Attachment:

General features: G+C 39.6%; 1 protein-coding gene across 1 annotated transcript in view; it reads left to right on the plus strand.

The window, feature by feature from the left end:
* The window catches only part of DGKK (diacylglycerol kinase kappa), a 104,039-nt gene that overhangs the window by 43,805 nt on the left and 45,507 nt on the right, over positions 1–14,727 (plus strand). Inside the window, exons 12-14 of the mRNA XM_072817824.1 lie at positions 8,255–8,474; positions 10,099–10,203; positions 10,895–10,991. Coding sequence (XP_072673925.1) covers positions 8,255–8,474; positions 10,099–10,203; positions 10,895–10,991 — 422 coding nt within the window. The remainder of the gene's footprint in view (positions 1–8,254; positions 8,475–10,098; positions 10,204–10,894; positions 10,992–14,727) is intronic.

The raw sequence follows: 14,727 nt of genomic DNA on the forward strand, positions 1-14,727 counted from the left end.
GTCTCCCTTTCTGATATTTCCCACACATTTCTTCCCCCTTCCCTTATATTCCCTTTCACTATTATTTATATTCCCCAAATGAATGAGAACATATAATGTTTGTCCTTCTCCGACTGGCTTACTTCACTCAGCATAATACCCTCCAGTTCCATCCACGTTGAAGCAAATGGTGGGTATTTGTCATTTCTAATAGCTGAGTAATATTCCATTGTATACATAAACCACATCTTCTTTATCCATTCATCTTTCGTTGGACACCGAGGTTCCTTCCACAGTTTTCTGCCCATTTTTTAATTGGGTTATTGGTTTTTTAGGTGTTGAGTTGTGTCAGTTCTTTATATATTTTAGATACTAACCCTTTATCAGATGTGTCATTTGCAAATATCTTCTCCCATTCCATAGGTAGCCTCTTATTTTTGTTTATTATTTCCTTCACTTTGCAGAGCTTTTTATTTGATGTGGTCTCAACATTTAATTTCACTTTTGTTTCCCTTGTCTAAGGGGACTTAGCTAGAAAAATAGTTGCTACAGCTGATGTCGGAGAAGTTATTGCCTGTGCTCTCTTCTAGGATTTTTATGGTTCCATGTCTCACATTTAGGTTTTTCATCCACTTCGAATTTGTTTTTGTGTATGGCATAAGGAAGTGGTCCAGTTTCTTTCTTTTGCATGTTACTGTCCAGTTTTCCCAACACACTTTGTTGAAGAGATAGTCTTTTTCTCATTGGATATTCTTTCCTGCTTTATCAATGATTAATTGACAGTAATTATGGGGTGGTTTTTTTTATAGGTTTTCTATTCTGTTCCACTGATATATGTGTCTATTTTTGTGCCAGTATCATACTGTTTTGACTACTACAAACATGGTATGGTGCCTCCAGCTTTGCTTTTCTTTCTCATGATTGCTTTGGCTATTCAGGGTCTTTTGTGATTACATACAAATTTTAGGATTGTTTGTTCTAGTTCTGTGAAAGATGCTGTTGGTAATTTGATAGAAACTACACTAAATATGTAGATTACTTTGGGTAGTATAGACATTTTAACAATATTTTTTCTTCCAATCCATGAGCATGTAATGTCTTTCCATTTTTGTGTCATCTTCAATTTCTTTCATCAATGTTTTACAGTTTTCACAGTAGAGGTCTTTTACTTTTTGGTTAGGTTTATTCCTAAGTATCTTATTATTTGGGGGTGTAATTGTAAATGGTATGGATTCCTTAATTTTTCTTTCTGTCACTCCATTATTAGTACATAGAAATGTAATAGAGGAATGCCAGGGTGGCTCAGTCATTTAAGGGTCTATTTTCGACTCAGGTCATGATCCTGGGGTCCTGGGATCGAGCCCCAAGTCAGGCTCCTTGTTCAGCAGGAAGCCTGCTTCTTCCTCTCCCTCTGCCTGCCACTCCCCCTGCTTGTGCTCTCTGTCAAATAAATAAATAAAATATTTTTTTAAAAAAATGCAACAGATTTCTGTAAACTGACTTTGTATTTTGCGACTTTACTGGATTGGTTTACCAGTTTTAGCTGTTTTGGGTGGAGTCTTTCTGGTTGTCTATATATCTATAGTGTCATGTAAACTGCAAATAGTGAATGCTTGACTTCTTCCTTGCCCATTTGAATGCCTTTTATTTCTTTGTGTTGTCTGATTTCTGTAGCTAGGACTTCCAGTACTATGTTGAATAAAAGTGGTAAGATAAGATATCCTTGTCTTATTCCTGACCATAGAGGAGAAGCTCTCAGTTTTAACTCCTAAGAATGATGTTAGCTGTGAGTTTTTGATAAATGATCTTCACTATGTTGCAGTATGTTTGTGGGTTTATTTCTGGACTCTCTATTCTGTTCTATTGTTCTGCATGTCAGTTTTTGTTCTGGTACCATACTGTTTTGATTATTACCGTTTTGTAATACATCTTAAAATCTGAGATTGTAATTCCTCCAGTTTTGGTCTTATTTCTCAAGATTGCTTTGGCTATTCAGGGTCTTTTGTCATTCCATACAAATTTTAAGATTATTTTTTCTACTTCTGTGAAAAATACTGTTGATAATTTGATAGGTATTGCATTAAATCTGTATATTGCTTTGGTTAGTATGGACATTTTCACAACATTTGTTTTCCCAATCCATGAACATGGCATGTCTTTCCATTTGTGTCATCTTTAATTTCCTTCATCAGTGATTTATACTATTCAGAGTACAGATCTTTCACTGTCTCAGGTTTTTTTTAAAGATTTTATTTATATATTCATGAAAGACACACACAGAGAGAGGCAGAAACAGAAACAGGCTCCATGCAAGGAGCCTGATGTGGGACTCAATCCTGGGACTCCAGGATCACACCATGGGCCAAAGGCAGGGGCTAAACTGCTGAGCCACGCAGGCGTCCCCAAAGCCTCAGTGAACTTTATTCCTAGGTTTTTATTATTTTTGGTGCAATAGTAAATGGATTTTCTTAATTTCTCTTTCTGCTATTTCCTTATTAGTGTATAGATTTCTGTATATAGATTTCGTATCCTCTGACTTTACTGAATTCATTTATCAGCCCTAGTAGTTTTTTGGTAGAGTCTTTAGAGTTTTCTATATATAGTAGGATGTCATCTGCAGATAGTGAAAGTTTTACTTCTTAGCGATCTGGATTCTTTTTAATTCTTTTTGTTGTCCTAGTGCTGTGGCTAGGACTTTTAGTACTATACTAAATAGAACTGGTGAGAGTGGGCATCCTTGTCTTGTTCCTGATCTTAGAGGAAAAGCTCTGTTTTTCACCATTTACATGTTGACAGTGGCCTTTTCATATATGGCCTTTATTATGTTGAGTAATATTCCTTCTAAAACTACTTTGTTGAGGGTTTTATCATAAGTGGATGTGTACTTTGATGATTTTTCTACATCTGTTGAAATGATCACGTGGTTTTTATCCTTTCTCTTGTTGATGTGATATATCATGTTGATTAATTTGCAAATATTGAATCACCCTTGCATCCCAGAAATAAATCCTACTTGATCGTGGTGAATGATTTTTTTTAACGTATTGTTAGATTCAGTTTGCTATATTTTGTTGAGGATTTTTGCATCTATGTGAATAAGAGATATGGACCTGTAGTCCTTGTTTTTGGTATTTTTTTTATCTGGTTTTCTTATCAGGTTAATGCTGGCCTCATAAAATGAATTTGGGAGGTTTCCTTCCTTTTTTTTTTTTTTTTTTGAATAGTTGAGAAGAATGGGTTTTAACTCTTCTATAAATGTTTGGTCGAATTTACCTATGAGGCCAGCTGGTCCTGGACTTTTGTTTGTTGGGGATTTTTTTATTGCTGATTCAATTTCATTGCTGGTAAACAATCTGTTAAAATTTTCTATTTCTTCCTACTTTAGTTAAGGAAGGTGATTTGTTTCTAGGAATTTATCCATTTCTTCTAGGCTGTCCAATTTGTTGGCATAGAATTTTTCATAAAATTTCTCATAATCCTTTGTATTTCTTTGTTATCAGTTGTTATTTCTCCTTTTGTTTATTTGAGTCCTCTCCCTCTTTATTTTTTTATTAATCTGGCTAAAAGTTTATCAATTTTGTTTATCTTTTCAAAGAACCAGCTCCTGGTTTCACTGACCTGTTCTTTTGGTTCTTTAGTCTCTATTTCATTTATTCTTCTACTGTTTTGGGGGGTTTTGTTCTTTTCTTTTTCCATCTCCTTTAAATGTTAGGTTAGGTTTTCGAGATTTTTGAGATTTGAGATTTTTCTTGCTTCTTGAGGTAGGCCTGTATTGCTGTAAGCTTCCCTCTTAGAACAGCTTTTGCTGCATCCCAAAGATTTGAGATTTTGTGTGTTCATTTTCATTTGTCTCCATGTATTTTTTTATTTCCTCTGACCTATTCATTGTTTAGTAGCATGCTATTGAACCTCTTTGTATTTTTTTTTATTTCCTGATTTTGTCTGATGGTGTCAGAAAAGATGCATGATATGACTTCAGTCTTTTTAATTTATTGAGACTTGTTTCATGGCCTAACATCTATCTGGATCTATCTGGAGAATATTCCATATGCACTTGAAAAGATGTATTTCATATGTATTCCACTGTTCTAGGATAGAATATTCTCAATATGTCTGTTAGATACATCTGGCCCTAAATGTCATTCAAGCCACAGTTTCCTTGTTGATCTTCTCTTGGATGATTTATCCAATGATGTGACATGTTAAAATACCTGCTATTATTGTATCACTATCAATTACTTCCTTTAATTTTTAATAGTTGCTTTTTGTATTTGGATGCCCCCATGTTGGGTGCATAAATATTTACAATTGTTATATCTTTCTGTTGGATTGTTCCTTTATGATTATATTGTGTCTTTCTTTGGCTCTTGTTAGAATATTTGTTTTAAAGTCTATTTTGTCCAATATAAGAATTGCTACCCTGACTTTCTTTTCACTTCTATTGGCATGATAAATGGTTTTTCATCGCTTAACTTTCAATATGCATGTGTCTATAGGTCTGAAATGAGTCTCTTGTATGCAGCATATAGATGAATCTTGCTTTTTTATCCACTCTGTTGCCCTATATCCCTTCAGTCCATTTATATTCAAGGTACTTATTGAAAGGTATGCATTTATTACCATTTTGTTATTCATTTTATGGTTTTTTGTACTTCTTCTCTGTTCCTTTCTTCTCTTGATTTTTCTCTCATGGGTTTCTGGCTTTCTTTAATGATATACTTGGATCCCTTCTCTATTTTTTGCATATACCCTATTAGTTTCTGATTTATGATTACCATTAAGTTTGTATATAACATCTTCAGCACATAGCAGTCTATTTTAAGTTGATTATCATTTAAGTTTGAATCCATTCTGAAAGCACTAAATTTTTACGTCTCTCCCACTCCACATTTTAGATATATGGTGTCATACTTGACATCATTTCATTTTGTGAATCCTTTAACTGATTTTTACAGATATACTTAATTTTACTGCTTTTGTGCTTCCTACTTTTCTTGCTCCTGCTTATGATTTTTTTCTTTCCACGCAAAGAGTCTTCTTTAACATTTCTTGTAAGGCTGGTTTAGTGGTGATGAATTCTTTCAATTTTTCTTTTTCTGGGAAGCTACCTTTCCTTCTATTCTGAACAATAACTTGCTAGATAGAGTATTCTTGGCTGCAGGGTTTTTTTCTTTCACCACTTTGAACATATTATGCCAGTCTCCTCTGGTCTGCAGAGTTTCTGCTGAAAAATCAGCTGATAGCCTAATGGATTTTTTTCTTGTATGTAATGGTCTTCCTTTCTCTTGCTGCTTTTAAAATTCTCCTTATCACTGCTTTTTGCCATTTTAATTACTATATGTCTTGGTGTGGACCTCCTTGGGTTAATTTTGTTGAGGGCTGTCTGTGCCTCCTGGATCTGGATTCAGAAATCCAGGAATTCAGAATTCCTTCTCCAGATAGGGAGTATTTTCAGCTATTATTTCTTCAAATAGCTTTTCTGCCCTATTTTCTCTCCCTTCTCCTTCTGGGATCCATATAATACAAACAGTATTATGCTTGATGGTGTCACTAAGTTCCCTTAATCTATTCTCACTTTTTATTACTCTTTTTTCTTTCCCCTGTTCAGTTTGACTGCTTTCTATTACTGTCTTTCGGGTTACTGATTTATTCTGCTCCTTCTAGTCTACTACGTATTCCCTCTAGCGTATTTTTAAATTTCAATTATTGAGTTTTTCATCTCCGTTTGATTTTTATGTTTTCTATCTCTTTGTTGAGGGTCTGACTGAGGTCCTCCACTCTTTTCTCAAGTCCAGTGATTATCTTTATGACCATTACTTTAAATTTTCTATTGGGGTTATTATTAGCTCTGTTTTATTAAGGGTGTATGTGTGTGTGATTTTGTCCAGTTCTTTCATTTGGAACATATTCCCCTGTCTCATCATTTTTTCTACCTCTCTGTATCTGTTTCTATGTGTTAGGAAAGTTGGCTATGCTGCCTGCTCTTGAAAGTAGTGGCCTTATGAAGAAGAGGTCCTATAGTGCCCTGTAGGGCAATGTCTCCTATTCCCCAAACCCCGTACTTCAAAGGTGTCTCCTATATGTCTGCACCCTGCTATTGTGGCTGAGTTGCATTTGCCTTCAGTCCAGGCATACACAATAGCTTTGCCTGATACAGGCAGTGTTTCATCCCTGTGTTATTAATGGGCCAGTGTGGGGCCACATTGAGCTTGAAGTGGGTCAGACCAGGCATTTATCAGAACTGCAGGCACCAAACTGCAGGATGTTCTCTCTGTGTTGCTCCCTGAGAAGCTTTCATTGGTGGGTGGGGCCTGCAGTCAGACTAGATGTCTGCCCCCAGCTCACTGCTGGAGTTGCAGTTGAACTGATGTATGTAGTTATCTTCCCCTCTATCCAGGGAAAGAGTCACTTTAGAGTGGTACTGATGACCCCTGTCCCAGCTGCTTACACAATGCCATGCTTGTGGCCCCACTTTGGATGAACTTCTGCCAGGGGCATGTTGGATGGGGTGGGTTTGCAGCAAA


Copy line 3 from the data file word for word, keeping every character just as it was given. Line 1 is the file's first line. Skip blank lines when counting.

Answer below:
* The window catches only part of DGKK (diacylglycerol kinase kappa), a 104,039-nt gene that overhangs the window by 43,805 nt on the left and 45,507 nt on the right, over positions 1–14,727 (plus strand). Inside the window, exons 12-14 of the mRNA XM_072817824.1 lie at positions 8,255–8,474; positions 10,099–10,203; positions 10,895–10,991. Coding sequence (XP_072673925.1) covers positions 8,255–8,474; positions 10,099–10,203; positions 10,895–10,991 — 422 coding nt within the window. The remainder of the gene's footprint in view (positions 1–8,254; positions 8,475–10,098; positions 10,204–10,894; positions 10,992–14,727) is intronic.